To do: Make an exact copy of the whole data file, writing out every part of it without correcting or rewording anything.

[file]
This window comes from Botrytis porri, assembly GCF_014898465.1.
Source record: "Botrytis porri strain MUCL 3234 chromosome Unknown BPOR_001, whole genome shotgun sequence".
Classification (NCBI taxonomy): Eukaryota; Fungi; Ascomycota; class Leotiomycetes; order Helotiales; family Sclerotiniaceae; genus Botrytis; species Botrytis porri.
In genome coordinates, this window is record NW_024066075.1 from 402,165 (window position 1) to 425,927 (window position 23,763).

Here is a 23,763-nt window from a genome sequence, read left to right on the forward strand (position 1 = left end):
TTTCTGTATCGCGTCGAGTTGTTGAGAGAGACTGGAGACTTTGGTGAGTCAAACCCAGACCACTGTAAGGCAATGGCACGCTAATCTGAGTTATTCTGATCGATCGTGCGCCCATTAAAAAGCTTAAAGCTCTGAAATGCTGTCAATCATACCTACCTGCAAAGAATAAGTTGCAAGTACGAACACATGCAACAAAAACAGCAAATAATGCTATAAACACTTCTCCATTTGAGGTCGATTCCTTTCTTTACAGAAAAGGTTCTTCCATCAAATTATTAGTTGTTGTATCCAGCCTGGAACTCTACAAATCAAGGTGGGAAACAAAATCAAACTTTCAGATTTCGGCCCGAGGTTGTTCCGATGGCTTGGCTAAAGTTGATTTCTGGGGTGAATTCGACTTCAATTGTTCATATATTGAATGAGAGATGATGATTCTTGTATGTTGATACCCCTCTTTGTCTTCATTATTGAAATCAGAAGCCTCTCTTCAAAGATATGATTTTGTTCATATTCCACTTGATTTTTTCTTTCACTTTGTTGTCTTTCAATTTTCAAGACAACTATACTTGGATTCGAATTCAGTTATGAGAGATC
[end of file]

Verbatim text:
This window comes from Botrytis porri, assembly GCF_014898465.1.
Source record: "Botrytis porri strain MUCL 3234 chromosome Unknown BPOR_001, whole genome shotgun sequence".
Classification (NCBI taxonomy): Eukaryota; Fungi; Ascomycota; class Leotiomycetes; order Helotiales; family Sclerotiniaceae; genus Botrytis; species Botrytis porri.
In genome coordinates, this window is record NW_024066075.1 from 402,165 (window position 1) to 425,927 (window position 23,763).

Here is a 23,763-nt window from a genome sequence, read left to right on the forward strand (position 1 = left end):
TTTCTGTATCGCGTCGAGTTGTTGAGAGAGACTGGAGACTTTGGTGAGTCAAACCCAGACCACTGTAAGGCAATGGCACGCTAATCTGAGTTATTCTGATCGATCGTGCGCCCATTAAAAAGCTTAAAGCTCTGAAATGCTGTCAATCATACCTACCTGCAAAGAATAAGTTGCAAGTACGAACACATGCAACAAAAACAGCAAATAATGCTATAAACACTTCTCCATTTGAGGTCGATTCCTTTCTTTACAGAAAAGGTTCTTCCATCAAATTATTAGTTGTTGTATCCAGCCTGGAACTCTACAAATCAAGGTGGGAAACAAAATCAAACTTTCAGATTTCGGCCCGAGGTTGTTCCGATGGCTTGGCTAAAGTTGATTTCTGGGGTGAATTCGACTTCAATTGTTCATATATTGAATGAGAGATGATGATTCTTGTATGTTGATACCCCTCTTTGTCTTCATTATTGAAATCAGAAGCCTCTCTTCAAAGATATGATTTTGTTCATATTCCACTTGATTTTTTCTTTCACTTTGTTGTCTTTCAATTTTCAAGACAACTATACTTGGATTCGAATTCAGTTATGAGAGATC